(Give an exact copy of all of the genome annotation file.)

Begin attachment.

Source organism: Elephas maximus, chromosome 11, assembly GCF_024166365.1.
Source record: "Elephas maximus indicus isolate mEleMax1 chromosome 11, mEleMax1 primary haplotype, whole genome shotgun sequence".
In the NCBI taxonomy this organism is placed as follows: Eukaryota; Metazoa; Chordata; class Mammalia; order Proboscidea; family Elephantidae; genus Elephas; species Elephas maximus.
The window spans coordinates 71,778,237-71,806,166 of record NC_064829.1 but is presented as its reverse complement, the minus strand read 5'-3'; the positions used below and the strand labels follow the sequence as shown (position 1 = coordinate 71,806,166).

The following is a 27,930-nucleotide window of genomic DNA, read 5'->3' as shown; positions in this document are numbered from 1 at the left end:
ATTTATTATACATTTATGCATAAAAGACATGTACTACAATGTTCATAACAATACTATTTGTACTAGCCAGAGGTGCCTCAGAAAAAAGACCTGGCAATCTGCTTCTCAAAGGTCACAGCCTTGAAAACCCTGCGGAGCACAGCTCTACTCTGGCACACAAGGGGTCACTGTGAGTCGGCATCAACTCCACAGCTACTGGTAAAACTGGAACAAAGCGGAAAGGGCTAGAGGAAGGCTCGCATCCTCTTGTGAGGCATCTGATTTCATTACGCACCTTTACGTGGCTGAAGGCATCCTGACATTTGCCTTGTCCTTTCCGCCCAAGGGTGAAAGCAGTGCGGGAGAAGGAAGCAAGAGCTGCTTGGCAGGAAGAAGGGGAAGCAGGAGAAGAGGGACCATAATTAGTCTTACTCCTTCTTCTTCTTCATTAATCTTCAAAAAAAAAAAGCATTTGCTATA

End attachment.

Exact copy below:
Source organism: Elephas maximus, chromosome 11, assembly GCF_024166365.1.
Source record: "Elephas maximus indicus isolate mEleMax1 chromosome 11, mEleMax1 primary haplotype, whole genome shotgun sequence".
In the NCBI taxonomy this organism is placed as follows: Eukaryota; Metazoa; Chordata; class Mammalia; order Proboscidea; family Elephantidae; genus Elephas; species Elephas maximus.
The window spans coordinates 71,778,237-71,806,166 of record NC_064829.1 but is presented as its reverse complement, the minus strand read 5'-3'; the positions used below and the strand labels follow the sequence as shown (position 1 = coordinate 71,806,166).

The following is a 27,930-nucleotide window of genomic DNA, read 5'->3' as shown; positions in this document are numbered from 1 at the left end:
ATTTATTATACATTTATGCATAAAAGACATGTACTACAATGTTCATAACAATACTATTTGTACTAGCCAGAGGTGCCTCAGAAAAAAGACCTGGCAATCTGCTTCTCAAAGGTCACAGCCTTGAAAACCCTGCGGAGCACAGCTCTACTCTGGCACACAAGGGGTCACTGTGAGTCGGCATCAACTCCACAGCTACTGGTAAAACTGGAACAAAGCGGAAAGGGCTAGAGGAAGGCTCGCATCCTCTTGTGAGGCATCTGATTTCATTACGCACCTTTACGTGGCTGAAGGCATCCTGACATTTGCCTTGTCCTTTCCGCCCAAGGGTGAAAGCAGTGCGGGAGAAGGAAGCAAGAGCTGCTTGGCAGGAAGAAGGGGAAGCAGGAGAAGAGGGACCATAATTAGTCTTACTCCTTCTTCTTCTTCATTAATCTTCAAAAAAAAAAAGCATTTGCTATA